The committee that was set up by the government to probe the GYEEDA scandal concluded that the shady contracts were “heavily skewed” in favour of companies belonging to Mr. Joseph Siaw Agyepong of the Jospong Group of Companies, Mr. Roland Agambire of the AGAMS Group of Companies and Mr. Seidu Agongo of the Zeera Group of Companies.
Subah Infosolutions is also owned by Joseph Siaw Agyepong and forms part of the Jospong Group of companies. But the point of convergence of the two scandals does not end there. The three businesses named in the two scandals, after being shaken by the media exposes took aggressive steps to own media entities.
The Jospong Group bought Metro TV, the station that refused to broadcast Samuel Agyemang’s investigations on a Jospong company, leading to his resignation. The AGAMS Group started The Telegraph newspaper and acquired half a dozen radio frequencies to operate radio stations across Ghana. The Zeera Group ventured into the media space, establishing notable brands including Accra Radio and Class FM.
These are not the only businesses that have ventured into the media space. In fact, the media seems to be dominated by entrepreneurs whose core business is not the media. The other major owners of media entities in Ghana are politicians. In a nation where corruption remains the biggest threat to development, and the media appears to be the only hope in fighting the canker, this phenomenon certainly does not portend well for the health of Ghana. Agyemang wants the Ghana Journalists Association to act to prevent what he calls the total take over of the media space by these businesses. But it seems the GJA itself has not been spared.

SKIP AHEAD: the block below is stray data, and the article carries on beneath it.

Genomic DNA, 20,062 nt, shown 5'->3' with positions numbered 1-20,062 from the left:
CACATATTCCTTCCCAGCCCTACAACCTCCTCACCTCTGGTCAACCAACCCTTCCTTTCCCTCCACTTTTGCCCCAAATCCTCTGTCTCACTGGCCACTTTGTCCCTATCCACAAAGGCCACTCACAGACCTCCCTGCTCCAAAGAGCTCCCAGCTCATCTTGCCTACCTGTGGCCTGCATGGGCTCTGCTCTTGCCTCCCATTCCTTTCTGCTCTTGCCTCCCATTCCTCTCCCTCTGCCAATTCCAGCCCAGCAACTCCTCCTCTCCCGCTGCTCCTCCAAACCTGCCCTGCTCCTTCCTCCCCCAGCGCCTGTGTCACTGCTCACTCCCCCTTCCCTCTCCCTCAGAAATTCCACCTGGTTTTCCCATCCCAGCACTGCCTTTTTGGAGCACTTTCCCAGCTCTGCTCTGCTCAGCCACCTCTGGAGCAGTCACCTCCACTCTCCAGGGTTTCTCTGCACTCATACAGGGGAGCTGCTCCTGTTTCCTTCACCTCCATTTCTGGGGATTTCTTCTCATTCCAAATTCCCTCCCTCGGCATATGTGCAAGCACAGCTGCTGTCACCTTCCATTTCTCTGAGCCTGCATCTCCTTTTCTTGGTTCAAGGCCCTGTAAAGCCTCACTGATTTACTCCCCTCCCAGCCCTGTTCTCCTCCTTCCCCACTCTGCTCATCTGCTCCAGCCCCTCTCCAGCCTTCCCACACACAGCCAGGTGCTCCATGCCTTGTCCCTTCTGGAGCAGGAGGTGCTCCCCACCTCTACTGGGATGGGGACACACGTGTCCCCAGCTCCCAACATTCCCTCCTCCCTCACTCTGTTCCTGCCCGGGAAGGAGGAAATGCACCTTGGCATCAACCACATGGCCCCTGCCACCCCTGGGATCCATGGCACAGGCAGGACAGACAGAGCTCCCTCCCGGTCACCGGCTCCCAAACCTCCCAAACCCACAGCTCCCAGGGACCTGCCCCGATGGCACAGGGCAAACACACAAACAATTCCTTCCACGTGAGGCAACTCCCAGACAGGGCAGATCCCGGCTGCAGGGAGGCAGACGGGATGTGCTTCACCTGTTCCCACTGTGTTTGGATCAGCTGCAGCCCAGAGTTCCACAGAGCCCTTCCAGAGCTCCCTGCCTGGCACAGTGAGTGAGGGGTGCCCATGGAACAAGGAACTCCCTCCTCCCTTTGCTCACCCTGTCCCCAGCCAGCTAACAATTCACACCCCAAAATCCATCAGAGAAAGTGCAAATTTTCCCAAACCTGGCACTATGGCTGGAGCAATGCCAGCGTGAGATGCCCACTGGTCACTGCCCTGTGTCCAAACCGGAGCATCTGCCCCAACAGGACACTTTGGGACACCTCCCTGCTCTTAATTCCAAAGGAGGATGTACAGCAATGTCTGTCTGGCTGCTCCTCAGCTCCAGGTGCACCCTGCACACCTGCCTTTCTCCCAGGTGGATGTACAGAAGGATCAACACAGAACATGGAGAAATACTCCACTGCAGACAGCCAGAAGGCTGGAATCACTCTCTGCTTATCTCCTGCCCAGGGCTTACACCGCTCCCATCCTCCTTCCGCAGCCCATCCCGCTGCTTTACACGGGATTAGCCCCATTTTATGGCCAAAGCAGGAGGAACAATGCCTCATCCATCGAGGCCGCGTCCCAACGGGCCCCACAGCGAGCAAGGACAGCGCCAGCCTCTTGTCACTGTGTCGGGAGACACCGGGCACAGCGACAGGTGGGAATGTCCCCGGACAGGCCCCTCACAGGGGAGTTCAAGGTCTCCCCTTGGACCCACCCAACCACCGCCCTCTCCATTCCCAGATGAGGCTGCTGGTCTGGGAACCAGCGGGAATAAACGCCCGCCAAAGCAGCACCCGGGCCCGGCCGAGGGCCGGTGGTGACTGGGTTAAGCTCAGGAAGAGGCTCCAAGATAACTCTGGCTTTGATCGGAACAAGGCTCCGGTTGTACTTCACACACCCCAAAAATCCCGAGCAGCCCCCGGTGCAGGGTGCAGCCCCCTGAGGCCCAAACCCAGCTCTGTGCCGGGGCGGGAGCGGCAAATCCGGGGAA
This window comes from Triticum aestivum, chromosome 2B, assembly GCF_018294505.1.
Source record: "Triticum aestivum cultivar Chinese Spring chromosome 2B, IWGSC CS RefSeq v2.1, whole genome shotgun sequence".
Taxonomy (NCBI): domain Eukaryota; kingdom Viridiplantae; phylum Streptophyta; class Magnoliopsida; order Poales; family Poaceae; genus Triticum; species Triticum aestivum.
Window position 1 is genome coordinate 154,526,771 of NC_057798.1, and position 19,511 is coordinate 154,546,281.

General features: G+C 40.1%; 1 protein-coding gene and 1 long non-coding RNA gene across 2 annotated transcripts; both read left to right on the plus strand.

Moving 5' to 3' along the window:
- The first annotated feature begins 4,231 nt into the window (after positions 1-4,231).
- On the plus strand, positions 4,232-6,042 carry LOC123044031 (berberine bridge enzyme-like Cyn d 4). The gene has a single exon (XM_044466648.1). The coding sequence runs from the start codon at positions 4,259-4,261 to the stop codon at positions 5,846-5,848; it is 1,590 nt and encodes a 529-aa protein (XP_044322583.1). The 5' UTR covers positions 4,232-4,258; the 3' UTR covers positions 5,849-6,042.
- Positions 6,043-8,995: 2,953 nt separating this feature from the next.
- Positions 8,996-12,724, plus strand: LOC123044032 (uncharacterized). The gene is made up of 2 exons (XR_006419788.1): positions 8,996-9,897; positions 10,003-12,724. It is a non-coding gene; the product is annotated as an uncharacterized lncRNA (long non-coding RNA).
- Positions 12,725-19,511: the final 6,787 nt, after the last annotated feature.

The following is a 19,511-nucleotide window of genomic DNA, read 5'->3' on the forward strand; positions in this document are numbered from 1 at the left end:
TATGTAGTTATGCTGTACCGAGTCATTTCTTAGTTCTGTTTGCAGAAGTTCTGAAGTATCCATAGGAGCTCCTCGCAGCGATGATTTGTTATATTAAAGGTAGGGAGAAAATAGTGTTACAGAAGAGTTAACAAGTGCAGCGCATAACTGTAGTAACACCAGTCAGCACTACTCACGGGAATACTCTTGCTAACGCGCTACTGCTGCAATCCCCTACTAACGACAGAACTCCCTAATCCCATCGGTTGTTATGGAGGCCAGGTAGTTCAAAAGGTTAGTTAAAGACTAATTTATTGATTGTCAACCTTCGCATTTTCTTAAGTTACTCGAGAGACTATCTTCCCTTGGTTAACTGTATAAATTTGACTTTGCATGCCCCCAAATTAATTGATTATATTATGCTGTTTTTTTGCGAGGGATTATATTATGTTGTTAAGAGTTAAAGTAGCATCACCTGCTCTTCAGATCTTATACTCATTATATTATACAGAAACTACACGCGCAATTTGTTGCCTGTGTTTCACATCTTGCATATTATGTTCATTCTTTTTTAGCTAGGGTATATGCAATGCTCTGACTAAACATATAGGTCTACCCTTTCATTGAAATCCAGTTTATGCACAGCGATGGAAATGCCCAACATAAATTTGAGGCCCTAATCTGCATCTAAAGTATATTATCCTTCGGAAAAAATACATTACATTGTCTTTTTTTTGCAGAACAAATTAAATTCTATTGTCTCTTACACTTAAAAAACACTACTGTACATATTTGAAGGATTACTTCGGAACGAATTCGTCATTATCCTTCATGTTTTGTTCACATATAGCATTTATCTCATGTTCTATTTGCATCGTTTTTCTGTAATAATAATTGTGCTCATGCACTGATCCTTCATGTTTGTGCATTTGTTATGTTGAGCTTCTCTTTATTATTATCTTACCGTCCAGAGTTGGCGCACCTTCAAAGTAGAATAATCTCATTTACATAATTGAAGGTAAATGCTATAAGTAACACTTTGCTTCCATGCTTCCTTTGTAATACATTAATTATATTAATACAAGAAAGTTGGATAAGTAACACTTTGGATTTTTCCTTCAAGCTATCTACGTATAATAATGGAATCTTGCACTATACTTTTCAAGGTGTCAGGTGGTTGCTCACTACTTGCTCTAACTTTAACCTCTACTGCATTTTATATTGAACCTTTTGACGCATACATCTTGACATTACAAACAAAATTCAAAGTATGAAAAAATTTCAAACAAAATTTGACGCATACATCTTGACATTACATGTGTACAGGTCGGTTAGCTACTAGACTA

In 2017, the Dean of the School of Information and Communications Studies, at the University of Ghana, Prof. Audrey Gadzekpo, described the GJA in its present state as a “victim of corporate capture.” According to her, “instead of defending the interest of the members, the reason that it [association] exists, is [to] defend the interest of big business.”
She was reacting to GJA issuing a press statement condemning a journalist for exposing fraudulent contracts awarded to companies belonging to the Jospong Group. One of the contracts, which was awarded for around €65 million, was actually inflated by over €27 million. The GJA did not state that the report had any factual inaccuracy or that it breached any ethical code, but it found it convenient to issue the press statement.
In January 2019, the government confirmed the cancellation of the €65 million waste bins contract.
The corporate and political capture, as well as other weaknesses in the media industry, have conspired to pose a mortal threat to the fight against graft. With the emergence of social media, however, there is hope. Agyemang’s documentary enjoyed social media circulation until it became the most topical issue on mainstream media. In recent times, some of the major corruption issues in Ghana are broken on social media.
Civil society groups now resort to social media to share their findings and documents and with time, it dominates mainstream media. The head of Ghana’s most outspoken think tank, IMANI Africa’s Franklin Cudjoe, recently said that social media proved effective at times when mainstream media shied away from his corruption crusade.
The latest allegation of corruption that was spearheaded by social media involved some questionable expenditure and contracts at the Ghana Maritime Authority. In October 2016, it was the most topical issue covered by media Ghana, but it started on social media by a musician and political activist, Kwame A-Plus.
The danger of relying on social media is the reliability of the information. The doctoring of documents, misrepresentation of facts and lack of proper verification make the work of mainstream media and investigative journalists indispensable. But with the weak implementation of the Whistleblowers Law and the refusal of parliament to pass the Right to Information Bill, which has been pending for the past two decades, it appears leaking official documents on social media has become a phenomenon, which corrupt officials dread.
It has its negative consequences, but it currently serves as an anti-corruption crusader that cannot be compromised or suppressed.